Kindergarten is a term which was introduced by the German educator Friedrich Froebel (1782-1852). In general, its meaning is equivalent to what is known as reception in England, and represents the first year of formal education. However, Froebel had a very specific idea about what kindergarten should involve. Of primary importance, was the opportunity for lots and lots of play. In his The Education of Man (1895), Froebel talks at length on the importance of allowing the child free activity and expression, as these were the tools with which to learn. He was also very keen on respecting the child as an entire person, rather than seeing her as a set of individual abilities to be monitored and supported. It’s fair to say that Froebel would definitely frown upon concentrating on language or motor skill development at the expense of encouraging the child as a whole.
Froebel opened his first early education establishment in 1839 calling it the Play and Activity Institute. The new name came to him a year later, where he cleverly combined the words for children (kinder) and garden (garten). The site of the original building had a garden at the back which allowed each child his/her own patch of land to cultivate as he/she wished. In 1839 there were almost 50 children registered and by 1940 it had become the Universal German Kindergarten and comprised an all female staff. This was pioneering as teaching had previously been a male dominated profession.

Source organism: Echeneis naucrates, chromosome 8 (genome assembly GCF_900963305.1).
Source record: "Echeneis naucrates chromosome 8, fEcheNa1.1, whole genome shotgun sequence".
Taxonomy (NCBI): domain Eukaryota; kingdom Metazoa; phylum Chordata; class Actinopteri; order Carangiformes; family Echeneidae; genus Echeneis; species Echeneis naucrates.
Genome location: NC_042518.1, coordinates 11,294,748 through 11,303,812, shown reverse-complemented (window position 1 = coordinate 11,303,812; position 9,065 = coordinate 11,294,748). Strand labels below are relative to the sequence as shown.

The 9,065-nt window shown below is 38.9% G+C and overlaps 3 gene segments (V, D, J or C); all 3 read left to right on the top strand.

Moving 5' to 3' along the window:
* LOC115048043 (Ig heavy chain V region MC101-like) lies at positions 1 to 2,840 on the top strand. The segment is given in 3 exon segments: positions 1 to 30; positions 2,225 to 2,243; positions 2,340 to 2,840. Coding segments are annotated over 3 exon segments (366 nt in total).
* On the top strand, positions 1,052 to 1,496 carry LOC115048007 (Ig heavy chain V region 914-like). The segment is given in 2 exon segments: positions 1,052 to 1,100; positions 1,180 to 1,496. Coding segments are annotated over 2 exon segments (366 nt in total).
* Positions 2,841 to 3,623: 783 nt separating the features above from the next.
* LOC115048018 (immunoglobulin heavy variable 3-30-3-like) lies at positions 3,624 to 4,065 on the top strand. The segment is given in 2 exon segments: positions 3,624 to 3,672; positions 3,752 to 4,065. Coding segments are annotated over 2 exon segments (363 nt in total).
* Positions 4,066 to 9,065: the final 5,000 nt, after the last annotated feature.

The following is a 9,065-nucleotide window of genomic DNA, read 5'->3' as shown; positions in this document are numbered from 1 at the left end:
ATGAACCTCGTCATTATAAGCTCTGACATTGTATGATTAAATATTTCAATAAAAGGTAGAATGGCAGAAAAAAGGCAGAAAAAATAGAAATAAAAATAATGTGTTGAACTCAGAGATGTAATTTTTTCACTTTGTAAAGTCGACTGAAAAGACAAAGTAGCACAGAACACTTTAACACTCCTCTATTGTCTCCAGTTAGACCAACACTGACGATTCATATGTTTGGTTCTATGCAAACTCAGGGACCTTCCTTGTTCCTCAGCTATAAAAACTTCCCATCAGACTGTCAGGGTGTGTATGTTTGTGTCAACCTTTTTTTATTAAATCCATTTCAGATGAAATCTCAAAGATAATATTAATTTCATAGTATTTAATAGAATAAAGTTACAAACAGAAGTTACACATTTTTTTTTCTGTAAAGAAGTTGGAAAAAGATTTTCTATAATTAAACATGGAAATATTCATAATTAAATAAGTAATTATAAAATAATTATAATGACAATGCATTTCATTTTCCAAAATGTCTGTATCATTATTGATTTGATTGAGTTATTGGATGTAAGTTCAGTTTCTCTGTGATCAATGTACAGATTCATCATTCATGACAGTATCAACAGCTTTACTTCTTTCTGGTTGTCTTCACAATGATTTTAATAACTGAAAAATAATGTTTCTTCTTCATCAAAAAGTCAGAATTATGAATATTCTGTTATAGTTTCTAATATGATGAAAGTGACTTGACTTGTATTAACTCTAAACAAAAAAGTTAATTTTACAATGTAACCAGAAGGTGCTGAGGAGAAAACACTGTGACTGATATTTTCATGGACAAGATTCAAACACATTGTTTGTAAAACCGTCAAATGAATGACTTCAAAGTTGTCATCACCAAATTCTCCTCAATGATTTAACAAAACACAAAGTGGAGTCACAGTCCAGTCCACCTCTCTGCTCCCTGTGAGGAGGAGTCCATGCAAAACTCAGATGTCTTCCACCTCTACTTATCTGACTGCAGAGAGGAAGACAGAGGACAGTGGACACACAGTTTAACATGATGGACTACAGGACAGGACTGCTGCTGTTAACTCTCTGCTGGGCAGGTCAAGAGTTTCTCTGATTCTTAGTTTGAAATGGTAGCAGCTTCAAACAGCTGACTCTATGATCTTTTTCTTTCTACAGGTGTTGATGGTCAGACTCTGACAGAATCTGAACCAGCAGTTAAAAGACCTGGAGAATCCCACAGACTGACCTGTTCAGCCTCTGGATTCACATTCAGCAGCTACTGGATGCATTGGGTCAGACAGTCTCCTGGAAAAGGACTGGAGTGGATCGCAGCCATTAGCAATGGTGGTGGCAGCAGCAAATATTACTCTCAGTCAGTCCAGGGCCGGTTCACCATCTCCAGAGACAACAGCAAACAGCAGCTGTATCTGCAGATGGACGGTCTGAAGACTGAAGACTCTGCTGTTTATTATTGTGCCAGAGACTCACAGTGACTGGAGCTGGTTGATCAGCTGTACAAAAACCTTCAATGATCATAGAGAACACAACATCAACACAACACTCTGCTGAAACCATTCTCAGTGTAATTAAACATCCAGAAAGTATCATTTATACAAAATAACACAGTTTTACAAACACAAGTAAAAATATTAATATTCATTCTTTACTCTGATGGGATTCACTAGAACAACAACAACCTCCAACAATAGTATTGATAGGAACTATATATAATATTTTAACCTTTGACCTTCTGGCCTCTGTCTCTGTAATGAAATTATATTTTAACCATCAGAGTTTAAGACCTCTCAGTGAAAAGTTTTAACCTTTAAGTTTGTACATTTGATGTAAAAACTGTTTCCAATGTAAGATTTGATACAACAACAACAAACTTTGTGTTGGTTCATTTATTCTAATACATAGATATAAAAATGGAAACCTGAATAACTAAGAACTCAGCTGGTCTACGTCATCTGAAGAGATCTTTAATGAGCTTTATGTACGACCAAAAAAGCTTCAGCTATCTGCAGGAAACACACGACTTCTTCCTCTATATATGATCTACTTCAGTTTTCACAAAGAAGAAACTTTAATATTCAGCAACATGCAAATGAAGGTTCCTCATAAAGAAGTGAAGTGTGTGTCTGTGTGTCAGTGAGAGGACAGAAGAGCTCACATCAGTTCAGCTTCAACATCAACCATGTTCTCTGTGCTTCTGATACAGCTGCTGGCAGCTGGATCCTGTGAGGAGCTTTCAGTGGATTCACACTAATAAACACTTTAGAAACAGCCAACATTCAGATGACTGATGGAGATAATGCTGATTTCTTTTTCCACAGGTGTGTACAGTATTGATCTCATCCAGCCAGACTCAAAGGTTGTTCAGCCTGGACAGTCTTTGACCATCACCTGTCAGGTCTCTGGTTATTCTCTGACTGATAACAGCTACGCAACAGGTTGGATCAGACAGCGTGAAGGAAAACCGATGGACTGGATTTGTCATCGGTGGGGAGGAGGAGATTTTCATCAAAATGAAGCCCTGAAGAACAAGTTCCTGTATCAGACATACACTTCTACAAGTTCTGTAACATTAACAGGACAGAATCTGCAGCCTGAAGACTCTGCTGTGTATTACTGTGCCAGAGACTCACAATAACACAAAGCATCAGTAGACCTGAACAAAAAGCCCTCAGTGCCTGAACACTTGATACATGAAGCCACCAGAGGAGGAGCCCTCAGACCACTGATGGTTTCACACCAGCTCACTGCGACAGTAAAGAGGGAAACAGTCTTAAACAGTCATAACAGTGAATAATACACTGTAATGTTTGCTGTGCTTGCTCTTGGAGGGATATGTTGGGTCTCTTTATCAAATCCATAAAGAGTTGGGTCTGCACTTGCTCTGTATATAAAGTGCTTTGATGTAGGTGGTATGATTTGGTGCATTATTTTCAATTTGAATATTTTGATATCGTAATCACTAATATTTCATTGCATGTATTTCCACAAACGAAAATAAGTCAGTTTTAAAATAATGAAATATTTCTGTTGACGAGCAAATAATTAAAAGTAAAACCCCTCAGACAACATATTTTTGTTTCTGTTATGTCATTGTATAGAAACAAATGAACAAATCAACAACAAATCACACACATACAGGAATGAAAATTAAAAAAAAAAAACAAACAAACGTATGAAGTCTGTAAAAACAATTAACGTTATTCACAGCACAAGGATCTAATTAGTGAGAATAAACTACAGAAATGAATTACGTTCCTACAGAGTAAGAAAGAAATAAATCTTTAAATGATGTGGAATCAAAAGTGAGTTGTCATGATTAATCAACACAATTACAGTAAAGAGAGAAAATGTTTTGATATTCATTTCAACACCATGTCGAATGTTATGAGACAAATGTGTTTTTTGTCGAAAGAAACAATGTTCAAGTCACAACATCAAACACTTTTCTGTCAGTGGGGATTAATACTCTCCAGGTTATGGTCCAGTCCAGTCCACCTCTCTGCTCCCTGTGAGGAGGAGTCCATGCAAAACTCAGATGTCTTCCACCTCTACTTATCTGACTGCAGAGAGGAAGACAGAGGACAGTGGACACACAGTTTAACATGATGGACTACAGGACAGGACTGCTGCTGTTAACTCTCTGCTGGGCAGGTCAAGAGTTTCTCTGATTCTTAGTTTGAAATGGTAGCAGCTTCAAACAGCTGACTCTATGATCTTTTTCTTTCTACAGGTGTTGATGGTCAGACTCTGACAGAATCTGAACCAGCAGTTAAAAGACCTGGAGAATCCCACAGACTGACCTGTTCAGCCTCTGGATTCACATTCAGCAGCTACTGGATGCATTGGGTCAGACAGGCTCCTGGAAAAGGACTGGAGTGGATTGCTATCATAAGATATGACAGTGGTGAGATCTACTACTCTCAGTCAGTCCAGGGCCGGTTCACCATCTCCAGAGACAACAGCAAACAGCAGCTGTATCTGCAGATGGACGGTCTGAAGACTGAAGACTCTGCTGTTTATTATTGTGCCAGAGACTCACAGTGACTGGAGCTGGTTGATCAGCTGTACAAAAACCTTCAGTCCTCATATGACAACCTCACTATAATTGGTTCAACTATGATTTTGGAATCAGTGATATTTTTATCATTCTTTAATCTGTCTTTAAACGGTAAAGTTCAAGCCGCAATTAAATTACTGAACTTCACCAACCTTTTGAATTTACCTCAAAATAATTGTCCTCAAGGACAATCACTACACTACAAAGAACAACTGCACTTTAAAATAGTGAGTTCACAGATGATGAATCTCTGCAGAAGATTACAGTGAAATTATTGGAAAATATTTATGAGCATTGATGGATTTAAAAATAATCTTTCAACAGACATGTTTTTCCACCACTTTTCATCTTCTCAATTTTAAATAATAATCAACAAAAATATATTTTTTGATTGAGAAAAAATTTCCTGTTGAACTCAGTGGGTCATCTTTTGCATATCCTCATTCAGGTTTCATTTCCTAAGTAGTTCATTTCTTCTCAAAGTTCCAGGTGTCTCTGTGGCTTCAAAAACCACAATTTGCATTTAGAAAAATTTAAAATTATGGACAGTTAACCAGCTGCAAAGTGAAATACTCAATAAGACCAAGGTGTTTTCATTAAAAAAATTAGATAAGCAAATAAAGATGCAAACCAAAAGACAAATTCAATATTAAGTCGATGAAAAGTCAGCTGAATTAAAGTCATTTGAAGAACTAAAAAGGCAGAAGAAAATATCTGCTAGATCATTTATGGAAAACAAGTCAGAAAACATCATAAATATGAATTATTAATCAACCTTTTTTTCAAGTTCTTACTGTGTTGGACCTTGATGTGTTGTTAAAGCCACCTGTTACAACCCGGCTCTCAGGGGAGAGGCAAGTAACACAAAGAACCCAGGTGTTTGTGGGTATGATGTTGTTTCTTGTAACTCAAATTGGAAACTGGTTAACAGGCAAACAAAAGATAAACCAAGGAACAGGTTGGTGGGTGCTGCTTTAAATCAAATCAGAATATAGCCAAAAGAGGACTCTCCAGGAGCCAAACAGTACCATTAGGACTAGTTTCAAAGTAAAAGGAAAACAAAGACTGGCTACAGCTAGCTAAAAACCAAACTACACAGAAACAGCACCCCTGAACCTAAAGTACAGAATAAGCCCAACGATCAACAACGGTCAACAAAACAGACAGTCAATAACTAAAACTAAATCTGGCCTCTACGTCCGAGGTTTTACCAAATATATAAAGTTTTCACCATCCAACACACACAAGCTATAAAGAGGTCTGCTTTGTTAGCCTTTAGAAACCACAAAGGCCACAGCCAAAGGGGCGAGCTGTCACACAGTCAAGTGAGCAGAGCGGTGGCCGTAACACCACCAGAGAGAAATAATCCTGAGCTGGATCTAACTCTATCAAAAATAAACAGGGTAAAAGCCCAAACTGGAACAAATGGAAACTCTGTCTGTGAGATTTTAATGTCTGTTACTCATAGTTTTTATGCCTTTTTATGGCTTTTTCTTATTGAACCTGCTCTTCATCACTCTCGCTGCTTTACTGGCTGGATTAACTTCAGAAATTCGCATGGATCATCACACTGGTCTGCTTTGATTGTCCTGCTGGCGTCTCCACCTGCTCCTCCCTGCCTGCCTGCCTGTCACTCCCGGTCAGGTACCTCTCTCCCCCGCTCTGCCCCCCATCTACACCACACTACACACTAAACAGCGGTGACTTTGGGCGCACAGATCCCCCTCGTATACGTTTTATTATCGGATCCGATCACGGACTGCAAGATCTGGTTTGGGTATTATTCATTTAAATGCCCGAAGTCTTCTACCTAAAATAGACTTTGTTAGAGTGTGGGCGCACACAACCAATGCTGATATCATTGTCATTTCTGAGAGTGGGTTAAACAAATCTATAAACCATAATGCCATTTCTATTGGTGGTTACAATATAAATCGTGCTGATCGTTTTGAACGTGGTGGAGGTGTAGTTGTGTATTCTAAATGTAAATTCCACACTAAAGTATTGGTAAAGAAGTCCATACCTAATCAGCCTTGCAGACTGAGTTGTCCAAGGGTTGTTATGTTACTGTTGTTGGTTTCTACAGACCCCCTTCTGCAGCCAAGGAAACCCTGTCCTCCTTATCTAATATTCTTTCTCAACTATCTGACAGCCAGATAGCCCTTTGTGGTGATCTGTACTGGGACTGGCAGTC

In addition to founding kindergarten, Froebel is also very well known for his book – Mother Play and Nursery Songs (1844). In this text he presents a number of nursery rhymes and finger/activity songs to be sung between caregiver and child. They are accompanied by notes to the mother with suggestions for interactions between the two. Froebel was a great believer in the power of song and rhyme to promote loving bonds as well as supporting the development of the child.
With thanks to Peter Weston (2000). Friedrich Froebel, His Life, Times & Significance.